Formalizing and Implementing Distributed Ledgers: A Distributed Computing Point of View
Speaker Chryssis Georgiou, University of Cyprus
Despite the hype about blockchains and distributed ledgers, no formal abstraction of these objects has been proposed. In this talk, I will overview a formulation of a distributed ledger object that together with collaborators have recently proposed. This formalization is influenced by the decades of research in the Distributed Computing community on formalizing distributed objects. In brief, we define a ledger object as a sequence of records, and we provide the operations and the properties that such an object should support. Implementation of a ledger object on top of multiple (possibly geographically dispersed) computing devices gives rise to the distributed ledger object. In contrast to the centralized object, distribution allows operations to be applied concurrently on the ledger, introducing challenges on the consistency of the ledger in each participant. We provide the definitions of three well-known consistency guarantees in terms of the operations supported by the ledger object: (1) atomic consistency (linearizability), (2) sequential consistency, and (3) eventual consistency. We then provide implementations of distributed ledgers on asynchronous message passing crash-prone systems using an Atomic Broadcast service and show that they provide eventual, sequential or atomic consistency semantics. The talk will conclude with a discussion on a variation of the ledger "the validated ledger" which requires that each record in the ledger satisfies a particular validation rule, and mention possible future research directions.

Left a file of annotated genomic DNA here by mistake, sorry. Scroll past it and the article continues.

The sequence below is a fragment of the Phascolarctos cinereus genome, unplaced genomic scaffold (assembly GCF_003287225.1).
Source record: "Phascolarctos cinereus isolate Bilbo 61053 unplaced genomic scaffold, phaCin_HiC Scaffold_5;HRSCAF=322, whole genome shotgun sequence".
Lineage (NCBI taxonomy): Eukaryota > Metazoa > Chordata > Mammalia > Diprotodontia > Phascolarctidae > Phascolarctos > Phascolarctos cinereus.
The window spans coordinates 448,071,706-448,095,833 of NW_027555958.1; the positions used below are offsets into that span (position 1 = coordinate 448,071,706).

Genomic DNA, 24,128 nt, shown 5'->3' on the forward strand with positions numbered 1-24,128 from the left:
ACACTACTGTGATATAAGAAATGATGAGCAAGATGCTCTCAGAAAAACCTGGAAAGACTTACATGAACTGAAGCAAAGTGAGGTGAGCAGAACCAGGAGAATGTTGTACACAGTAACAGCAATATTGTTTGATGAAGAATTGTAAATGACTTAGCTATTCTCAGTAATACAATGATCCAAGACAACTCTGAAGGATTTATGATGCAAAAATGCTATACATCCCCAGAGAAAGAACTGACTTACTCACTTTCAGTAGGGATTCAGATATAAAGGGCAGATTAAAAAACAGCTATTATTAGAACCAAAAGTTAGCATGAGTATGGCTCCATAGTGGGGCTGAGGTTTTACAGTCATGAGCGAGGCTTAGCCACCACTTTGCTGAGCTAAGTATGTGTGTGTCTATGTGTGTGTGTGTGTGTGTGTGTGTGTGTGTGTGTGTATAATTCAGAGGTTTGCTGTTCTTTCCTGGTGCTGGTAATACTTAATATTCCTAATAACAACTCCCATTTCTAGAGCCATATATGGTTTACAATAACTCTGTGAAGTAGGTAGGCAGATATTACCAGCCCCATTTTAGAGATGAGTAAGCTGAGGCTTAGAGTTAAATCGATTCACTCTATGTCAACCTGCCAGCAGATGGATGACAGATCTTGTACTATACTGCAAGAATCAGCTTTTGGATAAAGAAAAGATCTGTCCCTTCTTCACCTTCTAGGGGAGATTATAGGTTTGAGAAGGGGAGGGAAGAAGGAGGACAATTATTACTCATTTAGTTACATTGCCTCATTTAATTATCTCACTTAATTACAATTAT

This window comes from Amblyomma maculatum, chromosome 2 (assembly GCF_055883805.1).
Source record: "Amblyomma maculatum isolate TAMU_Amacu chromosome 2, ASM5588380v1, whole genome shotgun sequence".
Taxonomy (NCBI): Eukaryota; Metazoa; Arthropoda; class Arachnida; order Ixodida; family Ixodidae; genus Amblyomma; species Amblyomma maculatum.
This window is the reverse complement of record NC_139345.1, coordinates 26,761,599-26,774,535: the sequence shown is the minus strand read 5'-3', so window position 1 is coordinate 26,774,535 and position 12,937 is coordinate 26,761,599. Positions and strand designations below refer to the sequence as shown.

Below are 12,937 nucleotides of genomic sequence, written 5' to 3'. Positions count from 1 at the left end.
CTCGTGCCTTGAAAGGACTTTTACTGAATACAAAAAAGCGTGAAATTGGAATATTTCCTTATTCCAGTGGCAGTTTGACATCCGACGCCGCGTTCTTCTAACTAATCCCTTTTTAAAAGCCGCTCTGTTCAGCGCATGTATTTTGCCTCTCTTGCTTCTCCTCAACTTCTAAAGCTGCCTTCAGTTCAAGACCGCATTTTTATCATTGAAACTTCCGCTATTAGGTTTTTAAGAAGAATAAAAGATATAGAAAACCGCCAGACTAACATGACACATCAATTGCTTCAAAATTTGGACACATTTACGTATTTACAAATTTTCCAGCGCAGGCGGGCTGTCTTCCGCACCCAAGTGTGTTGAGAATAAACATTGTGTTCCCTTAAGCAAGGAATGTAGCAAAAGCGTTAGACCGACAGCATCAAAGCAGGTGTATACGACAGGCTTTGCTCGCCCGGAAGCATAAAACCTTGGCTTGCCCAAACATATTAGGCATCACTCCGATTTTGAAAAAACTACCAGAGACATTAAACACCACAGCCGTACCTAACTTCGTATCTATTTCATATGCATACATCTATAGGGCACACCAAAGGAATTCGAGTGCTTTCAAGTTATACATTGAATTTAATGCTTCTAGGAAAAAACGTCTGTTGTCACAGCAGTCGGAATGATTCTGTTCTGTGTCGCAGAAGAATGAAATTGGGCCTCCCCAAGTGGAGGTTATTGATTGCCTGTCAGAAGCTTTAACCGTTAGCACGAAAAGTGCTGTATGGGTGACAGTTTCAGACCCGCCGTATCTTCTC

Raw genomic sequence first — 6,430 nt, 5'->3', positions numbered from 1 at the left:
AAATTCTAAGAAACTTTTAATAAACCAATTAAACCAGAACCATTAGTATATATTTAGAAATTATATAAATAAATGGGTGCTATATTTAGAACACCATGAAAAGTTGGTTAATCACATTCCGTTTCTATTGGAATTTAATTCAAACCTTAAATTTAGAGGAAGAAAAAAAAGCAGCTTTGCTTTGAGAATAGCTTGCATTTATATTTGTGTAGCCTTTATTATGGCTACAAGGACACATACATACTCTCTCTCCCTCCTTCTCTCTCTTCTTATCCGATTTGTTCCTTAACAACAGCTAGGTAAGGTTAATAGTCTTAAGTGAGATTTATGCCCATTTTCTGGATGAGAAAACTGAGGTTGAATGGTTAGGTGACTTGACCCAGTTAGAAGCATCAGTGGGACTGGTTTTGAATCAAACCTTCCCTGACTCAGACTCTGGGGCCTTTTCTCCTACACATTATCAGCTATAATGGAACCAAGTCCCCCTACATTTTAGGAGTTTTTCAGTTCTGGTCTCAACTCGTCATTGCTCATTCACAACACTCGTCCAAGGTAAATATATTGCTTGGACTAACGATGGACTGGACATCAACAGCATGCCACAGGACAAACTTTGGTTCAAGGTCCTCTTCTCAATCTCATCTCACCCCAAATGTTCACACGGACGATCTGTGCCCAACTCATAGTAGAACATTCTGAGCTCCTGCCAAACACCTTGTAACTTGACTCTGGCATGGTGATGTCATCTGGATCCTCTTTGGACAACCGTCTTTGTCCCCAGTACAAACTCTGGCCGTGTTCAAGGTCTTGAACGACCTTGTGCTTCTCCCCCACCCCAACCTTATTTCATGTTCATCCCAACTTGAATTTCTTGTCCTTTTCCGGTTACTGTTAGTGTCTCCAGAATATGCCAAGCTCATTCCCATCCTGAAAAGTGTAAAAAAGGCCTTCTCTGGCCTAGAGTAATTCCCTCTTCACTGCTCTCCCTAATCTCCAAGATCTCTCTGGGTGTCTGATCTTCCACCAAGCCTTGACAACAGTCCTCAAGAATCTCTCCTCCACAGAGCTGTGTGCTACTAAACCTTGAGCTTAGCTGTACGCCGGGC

The talk is based on work performed jointly with Antonio Fernandez Anta (IMDEA Networks Institute, Spain), Kishori Konwar (MIT, USA) and Nicolas Nicolaou (KIOS CoE, Cyprus).
Chryssis Georgiou is an Associate Professor in the Department of Computer Science at the University of Cyprus. He holds a Ph.D. (December 2003) and M.Sc. (May 2002) in Computer Science & Engineering from the University of Connecticut and a B.Sc. (June 1998) in Mathematics from the University of Cyprus. His research interests span the Theory and Practice of Fault-tolerant Distributed and Parallel Computing with a focus on Algorithms and Complexity. Specific topics include Distributed Cooperation, Distributed Storage, Information Dissemination and Algorithmic Game Theory. He has published more than 90 articles in journals and conference proceedings in his area of study and he has authored two books on Robust Distributed Cooperative Computing. He served on several Program Committees of conferences in Distributed and Parallel Computing and on the Steering Committees of DISC and PODC. In 2015 he served as the General Chair of PODC 2015, in 2017 he co-chaired the Self-Stabilization Track of SSS 2017, and in 2018 he co-chaired the workshop ApPLIED 2018 (the workshop was co-located with PODC 2018).
Analysen, meeting room,
19 September, 2018, 13:00
19 September, 2018, 14:00